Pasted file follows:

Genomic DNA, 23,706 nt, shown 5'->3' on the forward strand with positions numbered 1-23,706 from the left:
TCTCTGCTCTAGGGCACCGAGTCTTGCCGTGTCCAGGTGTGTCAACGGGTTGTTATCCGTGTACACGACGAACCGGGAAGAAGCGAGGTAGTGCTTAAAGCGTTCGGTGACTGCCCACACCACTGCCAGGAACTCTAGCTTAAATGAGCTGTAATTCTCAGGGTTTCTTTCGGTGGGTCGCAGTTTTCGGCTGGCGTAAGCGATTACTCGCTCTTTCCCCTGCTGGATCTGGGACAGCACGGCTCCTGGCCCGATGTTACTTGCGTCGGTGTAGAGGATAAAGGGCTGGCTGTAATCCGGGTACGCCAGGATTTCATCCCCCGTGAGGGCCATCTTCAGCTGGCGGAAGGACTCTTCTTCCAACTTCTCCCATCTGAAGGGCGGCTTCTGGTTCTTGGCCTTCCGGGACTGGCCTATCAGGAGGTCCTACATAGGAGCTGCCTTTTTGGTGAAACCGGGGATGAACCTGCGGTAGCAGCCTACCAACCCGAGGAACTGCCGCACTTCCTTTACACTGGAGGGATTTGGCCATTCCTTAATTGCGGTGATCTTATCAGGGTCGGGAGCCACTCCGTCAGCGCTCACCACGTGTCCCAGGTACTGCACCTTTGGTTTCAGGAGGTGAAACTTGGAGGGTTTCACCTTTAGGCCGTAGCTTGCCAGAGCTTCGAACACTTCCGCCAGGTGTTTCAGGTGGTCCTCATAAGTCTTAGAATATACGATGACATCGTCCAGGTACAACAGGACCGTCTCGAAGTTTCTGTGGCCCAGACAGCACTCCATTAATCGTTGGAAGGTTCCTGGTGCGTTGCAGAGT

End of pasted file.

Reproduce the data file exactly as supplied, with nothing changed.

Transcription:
Genomic DNA, 23,706 nt, shown 5'->3' on the forward strand with positions numbered 1-23,706 from the left:
TCTCTGCTCTAGGGCACCGAGTCTTGCCGTGTCCAGGTGTGTCAACGGGTTGTTATCCGTGTACACGACGAACCGGGAAGAAGCGAGGTAGTGCTTAAAGCGTTCGGTGACTGCCCACACCACTGCCAGGAACTCTAGCTTAAATGAGCTGTAATTCTCAGGGTTTCTTTCGGTGGGTCGCAGTTTTCGGCTGGCGTAAGCGATTACTCGCTCTTTCCCCTGCTGGATCTGGGACAGCACGGCTCCTGGCCCGATGTTACTTGCGTCGGTGTAGAGGATAAAGGGCTGGCTGTAATCCGGGTACGCCAGGATTTCATCCCCCGTGAGGGCCATCTTCAGCTGGCGGAAGGACTCTTCTTCCAACTTCTCCCATCTGAAGGGCGGCTTCTGGTTCTTGGCCTTCCGGGACTGGCCTATCAGGAGGTCCTACATAGGAGCTGCCTTTTTGGTGAAACCGGGGATGAACCTGCGGTAGCAGCCTACCAACCCGAGGAACTGCCGCACTTCCTTTACACTGGAGGGATTTGGCCATTCCTTAATTGCGGTGATCTTATCAGGGTCGGGAGCCACTCCGTCAGCGCTCACCACGTGTCCCAGGTACTGCACCTTTGGTTTCAGGAGGTGAAACTTGGAGGGTTTCACCTTTAGGCCGTAGCTTGCCAGAGCTTCGAACACTTCCGCCAGGTGTTTCAGGTGGTCCTCATAAGTCTTAGAATATACGATGACATCGTCCAGGTACAACAGGACCGTCTCGAAGTTTCTGTGGCCCAGACAGCACTCCATTAATCGTTGGAAGGTTCCTGGTGCGTTGCAGAGT